Sly loves books so much, and already spends hours poring over the pages.  He has many books memorized verbatim, and "reads" them to me or Stella.  He's dying to learn to read for real.  His verbal skills are pretty high, so I think he might be ready.  According to my mother-in-law, Tom "taught himself to read" at age four.  So this might not be too crazy.  Plus, it's just fifteen minutes a day.  Still plenty of time for playing and being a kid.



We've only made it through two days, but so far, so good.  If I realize we need to take a break from it down the road, no big deal!


-4-

Speaking of books, we made a couple good discoveries at the children's library this week.  Books that were so enjoyable, I'm considering getting copies of our own.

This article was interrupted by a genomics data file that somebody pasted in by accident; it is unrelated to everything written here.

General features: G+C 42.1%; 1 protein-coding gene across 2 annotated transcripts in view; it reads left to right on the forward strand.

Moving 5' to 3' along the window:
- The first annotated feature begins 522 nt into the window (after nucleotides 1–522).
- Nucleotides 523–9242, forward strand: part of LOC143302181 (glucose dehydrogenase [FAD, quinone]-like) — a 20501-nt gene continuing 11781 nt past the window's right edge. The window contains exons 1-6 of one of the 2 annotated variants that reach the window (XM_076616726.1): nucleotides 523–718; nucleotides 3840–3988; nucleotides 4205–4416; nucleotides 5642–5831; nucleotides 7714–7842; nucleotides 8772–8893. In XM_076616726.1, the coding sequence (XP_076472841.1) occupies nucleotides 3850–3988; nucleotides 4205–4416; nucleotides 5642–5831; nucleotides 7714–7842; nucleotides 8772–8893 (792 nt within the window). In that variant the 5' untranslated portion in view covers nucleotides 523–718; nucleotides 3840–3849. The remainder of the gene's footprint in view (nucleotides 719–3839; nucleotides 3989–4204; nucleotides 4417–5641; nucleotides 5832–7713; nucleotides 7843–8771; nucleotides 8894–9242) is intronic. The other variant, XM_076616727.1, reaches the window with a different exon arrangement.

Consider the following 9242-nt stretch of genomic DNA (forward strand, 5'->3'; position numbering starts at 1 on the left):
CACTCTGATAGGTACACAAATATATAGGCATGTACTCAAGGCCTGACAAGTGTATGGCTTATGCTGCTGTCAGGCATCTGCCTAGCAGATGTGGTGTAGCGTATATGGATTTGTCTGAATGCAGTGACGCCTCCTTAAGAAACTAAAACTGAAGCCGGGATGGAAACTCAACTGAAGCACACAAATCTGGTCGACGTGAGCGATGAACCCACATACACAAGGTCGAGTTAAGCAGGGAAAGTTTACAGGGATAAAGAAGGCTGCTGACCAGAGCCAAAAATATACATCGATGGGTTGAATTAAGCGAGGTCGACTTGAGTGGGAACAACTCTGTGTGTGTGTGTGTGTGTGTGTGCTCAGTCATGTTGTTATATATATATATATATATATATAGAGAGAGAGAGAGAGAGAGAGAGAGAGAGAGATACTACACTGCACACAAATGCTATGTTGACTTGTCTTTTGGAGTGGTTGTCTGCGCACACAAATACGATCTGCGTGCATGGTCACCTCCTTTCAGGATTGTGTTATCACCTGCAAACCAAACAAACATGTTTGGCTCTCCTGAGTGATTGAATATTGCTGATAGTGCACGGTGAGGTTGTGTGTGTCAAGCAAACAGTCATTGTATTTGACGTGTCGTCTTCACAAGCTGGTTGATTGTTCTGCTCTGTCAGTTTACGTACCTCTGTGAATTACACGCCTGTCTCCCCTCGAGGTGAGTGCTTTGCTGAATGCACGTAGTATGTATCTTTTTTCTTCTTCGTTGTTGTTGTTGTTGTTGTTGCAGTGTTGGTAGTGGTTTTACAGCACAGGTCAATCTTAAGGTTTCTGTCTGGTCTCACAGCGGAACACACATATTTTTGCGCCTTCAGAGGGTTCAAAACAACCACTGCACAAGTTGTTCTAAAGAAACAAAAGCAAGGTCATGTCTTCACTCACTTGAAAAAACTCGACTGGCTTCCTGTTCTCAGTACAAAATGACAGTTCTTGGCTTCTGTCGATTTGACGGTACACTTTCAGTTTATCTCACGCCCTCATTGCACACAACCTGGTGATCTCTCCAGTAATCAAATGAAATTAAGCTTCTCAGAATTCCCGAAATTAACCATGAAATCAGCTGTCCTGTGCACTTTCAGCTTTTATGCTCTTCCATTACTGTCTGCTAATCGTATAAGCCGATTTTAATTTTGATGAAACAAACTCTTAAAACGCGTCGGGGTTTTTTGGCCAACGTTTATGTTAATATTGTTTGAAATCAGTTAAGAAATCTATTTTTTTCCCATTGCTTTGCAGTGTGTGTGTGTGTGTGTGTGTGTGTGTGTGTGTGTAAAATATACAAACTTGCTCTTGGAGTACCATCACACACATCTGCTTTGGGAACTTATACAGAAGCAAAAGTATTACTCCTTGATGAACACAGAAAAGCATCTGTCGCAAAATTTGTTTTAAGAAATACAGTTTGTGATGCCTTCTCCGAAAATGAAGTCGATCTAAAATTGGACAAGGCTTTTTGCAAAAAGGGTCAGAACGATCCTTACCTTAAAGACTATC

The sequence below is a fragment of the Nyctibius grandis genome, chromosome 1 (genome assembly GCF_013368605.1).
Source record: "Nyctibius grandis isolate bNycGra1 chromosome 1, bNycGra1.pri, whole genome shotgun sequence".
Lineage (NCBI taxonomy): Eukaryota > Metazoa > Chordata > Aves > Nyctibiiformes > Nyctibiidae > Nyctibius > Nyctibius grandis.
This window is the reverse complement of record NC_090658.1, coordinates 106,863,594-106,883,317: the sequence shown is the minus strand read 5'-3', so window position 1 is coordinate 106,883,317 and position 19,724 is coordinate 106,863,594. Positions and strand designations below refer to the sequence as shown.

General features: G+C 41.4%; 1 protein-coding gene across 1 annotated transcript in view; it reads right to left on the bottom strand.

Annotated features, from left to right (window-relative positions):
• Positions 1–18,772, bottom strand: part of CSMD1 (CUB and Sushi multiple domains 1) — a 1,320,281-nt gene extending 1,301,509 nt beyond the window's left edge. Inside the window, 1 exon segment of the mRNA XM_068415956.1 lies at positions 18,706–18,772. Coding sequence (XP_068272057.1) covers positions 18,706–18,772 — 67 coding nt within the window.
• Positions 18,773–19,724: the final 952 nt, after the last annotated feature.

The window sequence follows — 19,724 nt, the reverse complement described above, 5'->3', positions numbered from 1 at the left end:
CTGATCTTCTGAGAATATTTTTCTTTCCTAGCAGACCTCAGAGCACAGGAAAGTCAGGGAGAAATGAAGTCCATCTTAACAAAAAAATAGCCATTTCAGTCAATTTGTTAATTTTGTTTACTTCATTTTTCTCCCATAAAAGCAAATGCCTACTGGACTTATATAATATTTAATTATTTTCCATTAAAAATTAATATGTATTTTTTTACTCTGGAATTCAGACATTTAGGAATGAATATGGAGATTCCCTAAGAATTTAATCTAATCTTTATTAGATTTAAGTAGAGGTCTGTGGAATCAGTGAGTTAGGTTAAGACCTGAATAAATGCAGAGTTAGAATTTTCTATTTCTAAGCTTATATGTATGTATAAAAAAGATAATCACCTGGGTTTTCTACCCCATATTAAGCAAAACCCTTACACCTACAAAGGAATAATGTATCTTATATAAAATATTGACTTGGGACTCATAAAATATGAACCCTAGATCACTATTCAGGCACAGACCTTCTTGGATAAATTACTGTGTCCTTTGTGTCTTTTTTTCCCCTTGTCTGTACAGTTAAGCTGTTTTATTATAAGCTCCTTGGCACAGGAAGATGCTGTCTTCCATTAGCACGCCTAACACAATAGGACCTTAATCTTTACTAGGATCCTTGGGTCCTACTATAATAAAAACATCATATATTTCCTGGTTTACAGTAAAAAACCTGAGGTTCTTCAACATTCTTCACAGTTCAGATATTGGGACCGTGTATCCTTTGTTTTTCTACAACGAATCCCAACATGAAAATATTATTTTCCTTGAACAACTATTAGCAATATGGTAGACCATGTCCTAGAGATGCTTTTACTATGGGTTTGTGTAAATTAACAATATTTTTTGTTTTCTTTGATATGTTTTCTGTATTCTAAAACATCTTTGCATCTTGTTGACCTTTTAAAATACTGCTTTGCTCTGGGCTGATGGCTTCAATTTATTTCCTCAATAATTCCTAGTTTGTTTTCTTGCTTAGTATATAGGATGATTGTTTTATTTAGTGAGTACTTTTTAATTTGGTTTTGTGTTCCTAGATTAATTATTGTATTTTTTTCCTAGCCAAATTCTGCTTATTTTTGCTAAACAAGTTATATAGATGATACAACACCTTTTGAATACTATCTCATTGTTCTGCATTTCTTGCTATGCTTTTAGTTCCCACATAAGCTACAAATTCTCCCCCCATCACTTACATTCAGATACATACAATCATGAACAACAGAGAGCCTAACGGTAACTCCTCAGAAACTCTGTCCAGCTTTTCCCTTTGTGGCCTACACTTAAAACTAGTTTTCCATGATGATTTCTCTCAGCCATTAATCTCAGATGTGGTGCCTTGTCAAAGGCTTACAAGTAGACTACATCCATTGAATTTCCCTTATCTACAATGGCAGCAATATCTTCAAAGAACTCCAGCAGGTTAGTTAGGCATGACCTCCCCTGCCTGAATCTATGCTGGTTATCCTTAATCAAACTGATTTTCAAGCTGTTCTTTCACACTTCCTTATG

The first one is Nest, by Jorey Hurley.

The story is quite simple, with just one word per page ("nest", "hatch").  This makes it appropriate for toddlers, but pre-schoolers will enjoy it as well because of the sweet story about the little robin growing up from egg to adult.  It's a sort of introduction to life cycle or the "circle of life".  The illustrations are very "clean" and appealing.  Because the author shares just one word about each picture, it left plenty of room for discussion with my kids about what was happening on each page.

Tom reading the kids a totally different book (also a good one, though)

The other one is Train, by Elisha Cooper.


It follows five different types of trains as they travel through or across the US.  The author did a wonderful job capturing all the sights, sounds, and moods of the various experiences and landscapes.  The drawings are rich with lots of details to discuss.